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O'MOLLOY, ALBIN, or Alpin O'Moelmhuaidh (d. 1223), bishop of Ferns, was a native Irishman, who became a Cistercian monk at Baltinglass, and eventually rose to be abbot of that house. In Lent 1186, when John, archbishop of Dublin, held a synod at Holy Trinity Church, Albin preached a long sermon on clerical continency, in which he laid all the blame for existing evils on the Welsh and English clergy who had come over to Ireland (Gir. Camb. Opera, i. 60). Albin was shortly afterwards made bishop of Ferns or Wexford, the see having been previously declined by Giraldus Cambrensis. He was present at the coronation of Richard I on 3 Sept. 1189 (Gesta Ricardi, ii. 79). On 5 Nov. he was appointed by Pope Innocent III, with the Archbishop of Tuam and Bishop of Kilmacduagh, to excommunicate the Bishop of Waterford, who had robbed the Bishop of Lismore (Cal. Papal Registers, i. 15). In 1205 Albin received 10l. from the royal gift, and on 3 April 1206 was recommended by the king to the chapter of Cashel for archbishop (Calendar of Documents relating to Ireland, i. 258, 291). In November 1207 Innocent addressed a letter to Albin with reference to persons who had been improperly ordained. On 17 June 1208 Albin was sent by the king on a mission to the King of Connaught. On 15 Sept. 1215 he had protection while attending the council at Rome; and on 5 Sept. 1216 received custody of the bishopric of Killaloe (ib. i. 385, 658,721). William Marshal, first earl of Pembroke [q. v.], while in Ireland between 1207 and 1213, seized two manors belonging to the Bishop of Ferns. For this Albin excommunicated him; but the earl pleaded that it was done in time of war, and retained the manors all his life. After Marshal's death, Albin came to the king at London and petitioned for the restoration of his lands. Henry begged the bishop to absolve the dead, but Albin refused to do so unless restoration were made. To this the younger William Marshal [q. v.] and his brothers refused their consent, and Albin then cursed them, and foretold the end of their race (Matt. Paris, iv. 492). The quarrel appears to have been at a crisis in 1218. On 18 April of that year Albin was prohibited from prosecuting his plea against William, earl Marshal, and on 25 June Honorius III directed the Archbishop of Dublin and the legate to effect a reconciliation between the bishop and the earl (Calendar of Documents relating to Ireland, i. 823; Cal. Papal Registers, i. 56). Albin died on 1 Jan. 1223 (Annals of Loch Cé, i. 267). Matthew Paris speaks of him as conspicuous for his sanctity. Albin consecrated the infirmary chapel at the Cistercian abbey of Waverley on 6 Nov. 1201, and dedicated five altars there on 10 July 1214. The monks of St. Swithin's, Winchester, made him a member of their fraternity. He appears as a witness to several charters in the ‘Chartulary of St. Mary, Dublin’ (i. 31, 142-3, 147-8, Rolls Ser.)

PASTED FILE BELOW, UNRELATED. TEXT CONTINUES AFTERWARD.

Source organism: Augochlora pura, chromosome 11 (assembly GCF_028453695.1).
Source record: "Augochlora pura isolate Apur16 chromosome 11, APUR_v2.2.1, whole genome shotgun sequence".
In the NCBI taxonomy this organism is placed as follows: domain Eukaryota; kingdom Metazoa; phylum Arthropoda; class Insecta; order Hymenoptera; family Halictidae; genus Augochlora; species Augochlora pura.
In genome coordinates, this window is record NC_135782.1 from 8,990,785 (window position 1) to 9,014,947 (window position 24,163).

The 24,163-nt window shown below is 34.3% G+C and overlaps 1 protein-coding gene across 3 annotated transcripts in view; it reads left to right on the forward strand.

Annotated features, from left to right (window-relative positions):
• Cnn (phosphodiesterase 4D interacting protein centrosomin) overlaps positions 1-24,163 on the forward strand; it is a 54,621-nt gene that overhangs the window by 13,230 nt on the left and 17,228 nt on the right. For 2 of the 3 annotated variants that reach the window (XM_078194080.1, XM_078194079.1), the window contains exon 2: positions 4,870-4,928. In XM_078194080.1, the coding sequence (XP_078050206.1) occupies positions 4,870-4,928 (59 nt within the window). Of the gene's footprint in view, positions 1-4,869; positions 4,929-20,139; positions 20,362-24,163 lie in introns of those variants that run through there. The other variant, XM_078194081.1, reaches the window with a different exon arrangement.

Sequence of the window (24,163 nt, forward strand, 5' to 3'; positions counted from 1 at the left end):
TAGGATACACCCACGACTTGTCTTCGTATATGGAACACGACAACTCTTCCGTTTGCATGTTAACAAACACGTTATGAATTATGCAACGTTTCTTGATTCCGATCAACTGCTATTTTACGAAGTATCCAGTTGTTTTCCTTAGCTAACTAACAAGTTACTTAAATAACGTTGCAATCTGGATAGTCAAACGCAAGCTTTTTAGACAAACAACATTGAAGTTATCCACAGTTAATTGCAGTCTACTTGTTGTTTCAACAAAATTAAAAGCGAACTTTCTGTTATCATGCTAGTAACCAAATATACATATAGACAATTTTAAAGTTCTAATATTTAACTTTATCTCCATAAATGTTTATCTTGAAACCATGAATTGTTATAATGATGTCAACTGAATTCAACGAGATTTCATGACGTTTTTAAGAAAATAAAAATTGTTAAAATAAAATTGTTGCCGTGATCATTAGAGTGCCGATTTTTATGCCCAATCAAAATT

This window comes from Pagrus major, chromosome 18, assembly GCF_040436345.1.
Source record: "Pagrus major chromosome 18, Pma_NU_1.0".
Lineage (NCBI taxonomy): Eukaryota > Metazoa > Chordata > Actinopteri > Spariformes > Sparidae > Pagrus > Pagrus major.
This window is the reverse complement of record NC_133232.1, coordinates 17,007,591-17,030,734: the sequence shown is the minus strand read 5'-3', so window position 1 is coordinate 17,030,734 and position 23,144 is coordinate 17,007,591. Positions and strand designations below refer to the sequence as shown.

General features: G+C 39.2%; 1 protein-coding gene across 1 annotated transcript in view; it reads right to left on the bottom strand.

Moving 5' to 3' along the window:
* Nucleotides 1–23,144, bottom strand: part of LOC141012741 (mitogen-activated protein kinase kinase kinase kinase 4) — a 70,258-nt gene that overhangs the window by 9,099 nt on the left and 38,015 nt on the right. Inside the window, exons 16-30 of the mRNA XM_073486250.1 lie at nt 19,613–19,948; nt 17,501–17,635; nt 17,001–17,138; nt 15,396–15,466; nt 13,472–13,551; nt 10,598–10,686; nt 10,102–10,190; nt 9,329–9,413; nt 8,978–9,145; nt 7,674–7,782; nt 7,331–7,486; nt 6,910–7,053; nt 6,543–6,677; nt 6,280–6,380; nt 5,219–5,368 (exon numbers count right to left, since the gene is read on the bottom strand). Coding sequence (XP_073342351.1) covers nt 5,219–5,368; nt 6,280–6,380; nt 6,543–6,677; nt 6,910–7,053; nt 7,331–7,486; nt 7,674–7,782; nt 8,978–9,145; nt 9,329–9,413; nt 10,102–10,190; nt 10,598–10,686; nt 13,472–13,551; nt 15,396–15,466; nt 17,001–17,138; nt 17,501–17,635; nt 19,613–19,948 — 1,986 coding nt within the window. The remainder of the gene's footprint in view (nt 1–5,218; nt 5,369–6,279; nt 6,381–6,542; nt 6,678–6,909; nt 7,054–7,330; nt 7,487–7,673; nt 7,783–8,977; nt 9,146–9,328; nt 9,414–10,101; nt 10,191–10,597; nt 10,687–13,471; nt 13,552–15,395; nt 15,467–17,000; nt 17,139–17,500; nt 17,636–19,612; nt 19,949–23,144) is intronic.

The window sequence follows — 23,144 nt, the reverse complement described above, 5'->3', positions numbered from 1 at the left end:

[Matthew Paris, iv. 492 (Dr. Luard is clearly mistaken in identifying the Bishop of Ferns with Albin's successor, John St. John); Annales Monastici, ii. 253, 282; Surrey Archæological Collections, viii. 165; Annals of the Four Masters, ed. O'Donovan; Cotton's Fasti Eccl. Hib. ii. 331; Ware's Works on Ireland, i. 439-40, ed. Harris; Lanigan's Ecclesiastical History of Ireland, iv. 264-6, 277.]

C. L. K.

O'MOLLOY, FRANCIS (fl. 1660), theologian and grammarian. [See Molloy.]

O'MORAN, JAMES (1735–1794), lieutenant-general in the French service, was born in 1735 at Elphin, co. Roscommon, where his father is said to have been a shoemaker. Domiciled at Morin-le-Montagne, Pas-de-Calais, James was appointed a cadet in the regiment of Dillon in the Irish brigade on 15 Nov. 1752, and became a lieutenant-en-second on 14 Jan. 1759. He served in Germany in the campaigns of 1760-1, became sous-lieutenant on 1 March 1763, sous aide-major on 4 Feb. 1769, captain on 16 April 1771, captain-en-second on 5 June 1776, captain-commandant on 30 Jan. 1778, major on 20 Oct. 1779, mestre-de-camp (colonel) on 24 June 1780), lieutenant-colonel of Dillon on 9 June 1785, and colonel of the regiment on 25 Aug. 1791. He served as major in the trenches, and was wounded at the siege of Savannah in 1779. He was in Grenada, West Indies, in 1779-82, and in America in 1783. On 6 Feb. 1792 he was appointed maréchal-de-camp (general of brigade), in which capacity he served under Dumouriez in Champagne and Belgium. He captured Tournay and occupied Cassel. On 3 Oct. 1792 he was made a general of division (lieutenant-general). On the representations of the Division Ferrières, and apparently under suspicion of receiving English gold, he was arraigned before the revolutionary tribunal of Paris, was condemned as a traitor to his country, ‘en contrariant les plans au moment de l'exécution,’ and was guillotined on 16 Ventose of the year 2 (6 March 1794).

[O'Callaghan's Irish Brigades in the Service of France (Glasgow, 1870) for particulars of the regiment of Dillon; Liste des Généraux … Paris, year viii; Prudhomme's Les Crimes de la Révolution.]

H. M. C.